The Federal Trade Commission today announced that it has approved final revisions to the guidance it gives to advertisers on how to keep their endorsement and testimonial ads in line with the FTC Act.
The notice incorporates several changes to the FTC’s Guides Concerning the Use of Endorsements and Testimonials in Advertising, which address endorsements by consumers, experts, organizations, and celebrities, as well as the disclosure of important connections between advertisers and endorsers. The Guides were last updated in 1980.
Under the revised Guides, advertisements that feature a consumer and convey his or her experience with a product or service as typical when that is not the case will be required to clearly disclose the results that consumers can generally expect. In contrast to the 1980 version of the Guides – which allowed advertisers to describe unusual results in a testimonial as long as they included a disclaimer such as “results not typical” – the revised Guides no longer contain this safe harbor.
The revised Guides also add new examples to illustrate the long standing principle that “material connections” (sometimes payments or free products) between advertisers and endorsers – connections that consumers would not expect – must be disclosed. These examples address what constitutes an endorsement when the message is conveyed by bloggers or other “word-of-mouth” marketers. The revised Guides specify that while decisions will be reached on a case-by-case basis, the post of a blogger who receives cash or in-kind payment to review a product is considered an endorsement. Thus, bloggers who make an endorsement must disclose the material connections they share with the seller of the product or service. Likewise, if a company refers in an advertisement to the findings of a research organization that conducted research sponsored by the company, the advertisement must disclose the connection between the advertiser and the research organization. And a paid endorsement – like any other advertisement – is deceptive if it makes false or misleading claims.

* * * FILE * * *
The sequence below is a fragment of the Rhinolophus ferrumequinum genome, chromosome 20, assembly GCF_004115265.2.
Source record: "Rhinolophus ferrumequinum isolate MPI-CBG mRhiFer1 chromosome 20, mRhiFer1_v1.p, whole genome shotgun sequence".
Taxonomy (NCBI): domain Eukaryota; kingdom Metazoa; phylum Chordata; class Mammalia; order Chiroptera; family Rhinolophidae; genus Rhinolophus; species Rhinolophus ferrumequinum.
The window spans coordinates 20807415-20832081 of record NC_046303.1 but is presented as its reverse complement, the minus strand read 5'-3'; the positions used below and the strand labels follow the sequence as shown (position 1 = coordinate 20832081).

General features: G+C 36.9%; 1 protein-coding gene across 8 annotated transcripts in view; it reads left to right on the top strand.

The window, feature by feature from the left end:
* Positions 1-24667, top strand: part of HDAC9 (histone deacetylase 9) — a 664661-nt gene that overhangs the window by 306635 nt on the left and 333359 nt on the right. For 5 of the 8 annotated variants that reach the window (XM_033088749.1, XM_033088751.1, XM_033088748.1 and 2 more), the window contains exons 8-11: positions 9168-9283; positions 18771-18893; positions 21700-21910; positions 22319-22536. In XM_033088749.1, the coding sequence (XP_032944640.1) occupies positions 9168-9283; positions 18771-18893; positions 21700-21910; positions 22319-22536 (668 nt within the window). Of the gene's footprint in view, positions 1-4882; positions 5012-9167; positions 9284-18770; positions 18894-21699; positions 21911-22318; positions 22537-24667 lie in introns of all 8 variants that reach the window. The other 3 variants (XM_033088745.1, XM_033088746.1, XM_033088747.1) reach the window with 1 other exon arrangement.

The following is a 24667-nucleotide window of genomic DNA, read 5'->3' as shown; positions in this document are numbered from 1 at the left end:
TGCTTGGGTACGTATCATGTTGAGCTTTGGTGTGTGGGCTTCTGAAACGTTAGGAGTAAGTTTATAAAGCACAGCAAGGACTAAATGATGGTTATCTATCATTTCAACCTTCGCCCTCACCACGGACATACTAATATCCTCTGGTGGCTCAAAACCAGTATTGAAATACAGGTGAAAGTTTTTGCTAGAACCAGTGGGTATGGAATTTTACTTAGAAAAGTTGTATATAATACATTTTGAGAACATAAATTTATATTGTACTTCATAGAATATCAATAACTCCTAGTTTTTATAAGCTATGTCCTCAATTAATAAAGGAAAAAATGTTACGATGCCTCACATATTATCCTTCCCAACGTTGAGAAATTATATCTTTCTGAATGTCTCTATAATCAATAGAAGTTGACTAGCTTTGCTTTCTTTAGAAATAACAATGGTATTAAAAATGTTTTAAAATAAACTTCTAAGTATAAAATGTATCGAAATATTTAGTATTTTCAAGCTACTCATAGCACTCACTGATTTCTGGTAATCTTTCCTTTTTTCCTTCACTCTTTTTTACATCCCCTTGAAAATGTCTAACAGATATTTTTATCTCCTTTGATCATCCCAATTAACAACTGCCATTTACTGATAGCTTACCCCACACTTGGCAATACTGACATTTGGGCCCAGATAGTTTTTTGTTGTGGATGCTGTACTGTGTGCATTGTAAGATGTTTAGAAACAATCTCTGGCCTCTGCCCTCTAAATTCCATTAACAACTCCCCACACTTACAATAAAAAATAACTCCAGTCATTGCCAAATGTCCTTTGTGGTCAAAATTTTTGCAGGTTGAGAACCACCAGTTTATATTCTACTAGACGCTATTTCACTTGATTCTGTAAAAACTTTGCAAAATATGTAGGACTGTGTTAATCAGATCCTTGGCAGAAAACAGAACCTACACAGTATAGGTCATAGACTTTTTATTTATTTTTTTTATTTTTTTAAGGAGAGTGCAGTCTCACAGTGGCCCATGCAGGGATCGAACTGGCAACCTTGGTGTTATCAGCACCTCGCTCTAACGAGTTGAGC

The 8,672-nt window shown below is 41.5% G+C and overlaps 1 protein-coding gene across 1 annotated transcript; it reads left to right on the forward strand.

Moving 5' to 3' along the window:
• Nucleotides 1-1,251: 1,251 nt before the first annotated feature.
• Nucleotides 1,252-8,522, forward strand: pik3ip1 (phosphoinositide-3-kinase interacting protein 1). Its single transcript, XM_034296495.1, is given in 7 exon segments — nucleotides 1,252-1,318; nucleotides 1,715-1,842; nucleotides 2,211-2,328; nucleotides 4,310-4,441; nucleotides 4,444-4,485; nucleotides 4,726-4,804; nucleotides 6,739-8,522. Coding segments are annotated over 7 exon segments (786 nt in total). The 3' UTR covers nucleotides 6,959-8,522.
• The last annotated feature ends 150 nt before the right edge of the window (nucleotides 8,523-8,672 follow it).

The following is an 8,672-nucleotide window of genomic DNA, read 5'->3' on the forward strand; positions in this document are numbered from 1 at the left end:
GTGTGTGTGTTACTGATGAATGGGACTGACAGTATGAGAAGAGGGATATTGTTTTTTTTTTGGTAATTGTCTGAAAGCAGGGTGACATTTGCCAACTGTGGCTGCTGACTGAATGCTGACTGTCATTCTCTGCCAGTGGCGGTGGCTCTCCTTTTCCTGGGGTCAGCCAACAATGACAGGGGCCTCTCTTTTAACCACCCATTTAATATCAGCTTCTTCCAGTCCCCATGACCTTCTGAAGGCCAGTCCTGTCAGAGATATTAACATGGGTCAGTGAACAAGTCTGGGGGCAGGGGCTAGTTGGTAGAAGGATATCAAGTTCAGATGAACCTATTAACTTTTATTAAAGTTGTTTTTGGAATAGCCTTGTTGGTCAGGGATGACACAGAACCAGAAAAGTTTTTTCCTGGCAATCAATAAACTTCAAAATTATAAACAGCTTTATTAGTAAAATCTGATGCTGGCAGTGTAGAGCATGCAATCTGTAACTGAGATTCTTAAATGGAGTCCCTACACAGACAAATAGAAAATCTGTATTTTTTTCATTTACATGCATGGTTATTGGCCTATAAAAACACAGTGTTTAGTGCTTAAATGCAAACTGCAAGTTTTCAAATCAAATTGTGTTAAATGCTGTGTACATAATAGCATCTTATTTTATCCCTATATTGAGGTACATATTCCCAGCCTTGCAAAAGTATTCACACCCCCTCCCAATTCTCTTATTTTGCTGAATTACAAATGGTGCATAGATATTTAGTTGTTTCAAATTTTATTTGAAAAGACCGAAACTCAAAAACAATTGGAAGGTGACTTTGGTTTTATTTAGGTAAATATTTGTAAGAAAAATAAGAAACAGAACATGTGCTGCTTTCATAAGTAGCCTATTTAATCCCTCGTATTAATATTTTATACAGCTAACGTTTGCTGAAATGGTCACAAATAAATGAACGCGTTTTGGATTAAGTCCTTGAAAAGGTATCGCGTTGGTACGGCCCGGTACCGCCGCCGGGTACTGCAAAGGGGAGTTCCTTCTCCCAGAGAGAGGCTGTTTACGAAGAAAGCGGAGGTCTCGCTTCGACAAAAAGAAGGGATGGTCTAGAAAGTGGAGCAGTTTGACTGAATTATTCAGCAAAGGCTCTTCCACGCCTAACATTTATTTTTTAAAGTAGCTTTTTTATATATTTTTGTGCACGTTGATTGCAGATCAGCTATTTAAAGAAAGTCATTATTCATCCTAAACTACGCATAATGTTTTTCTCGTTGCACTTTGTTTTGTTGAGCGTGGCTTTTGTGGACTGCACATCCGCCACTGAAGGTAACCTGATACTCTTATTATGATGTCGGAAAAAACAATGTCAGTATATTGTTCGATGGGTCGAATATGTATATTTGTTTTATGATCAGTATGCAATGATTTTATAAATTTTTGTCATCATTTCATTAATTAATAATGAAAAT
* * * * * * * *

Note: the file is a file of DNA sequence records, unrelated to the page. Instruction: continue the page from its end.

Celebrity endorsers also are addressed in the revised Guides. While the 1980 Guides did not explicitly state that endorsers as well as advertisers could be liable under the FTC Act for statements they make in an endorsement, the revised Guides reflect Commission case law and clearly state that both advertisers and endorsers may be liable for false or unsubstantiated claims made in an endorsement – or for failure to disclose material connections between the advertiser and endorsers. The revised Guides also make it clear that celebrities have a duty to disclose their relationships with advertisers when making endorsements outside the context of traditional ads, such as on talk shows or in social media.
The Guides are administrative interpretations of the law intended to help advertisers comply with the Federal Trade Commission Act; they are not binding law themselves. In any law enforcement action challenging the allegedly deceptive use of testimonials or endorsements, the Commission would have the burden of proving that the challenged conduct violates the FTC Act.
This means you, hashtagmenswear.
“Courtesy Of” is a series on This Fits in which I write about products that have been gifted to me for review. While I strive to be objective, I think it’s fairer to you, the readers, if I disclose when I’ve received merchandise for free.
A zipper is the last thing I expect to write about in a suit review, to say nothing of mentioning it in the opening sentence. But the zipper is a bit unusual on the trousers of the Tailored Fit Supernatural Wool suit that Lands’ End sent me, and it’s a detail that offers insight into the character of the garment.
The zipper, you see, is thick and sturdy, made by YKK. Although this shows Lands’ End didn’t cut corners by going with cheap zippers, that’s not unusual in and of itself. No, what’s strange is that the zipper is there at all. Larger and more substantial than any zipper on any tailored trousers that I’ve encountered, it’s the sort of detail you’d expect if I were reviewing premium denim, rugged outerwear or duffle bags—in other words, not the kind of zipper typically seen on a suit.
I mentioned the zipper to Lands’ End Men’s Design Director J Henley last week. “Menswear relies on details and nuances,” he observed. “Subtlety is rarely lost on a discerning consumer. I like to look beyond the obvious like fabric, color, pattern and fit and focus on details that are often overlooked, or are the first place to cut costs from a garment. In this case, the heavier zipper slider was a result of my disdain for small coil zippers on trousers. I wanted something masculine and a bit stronger.”
The rare honest review on Tumblr.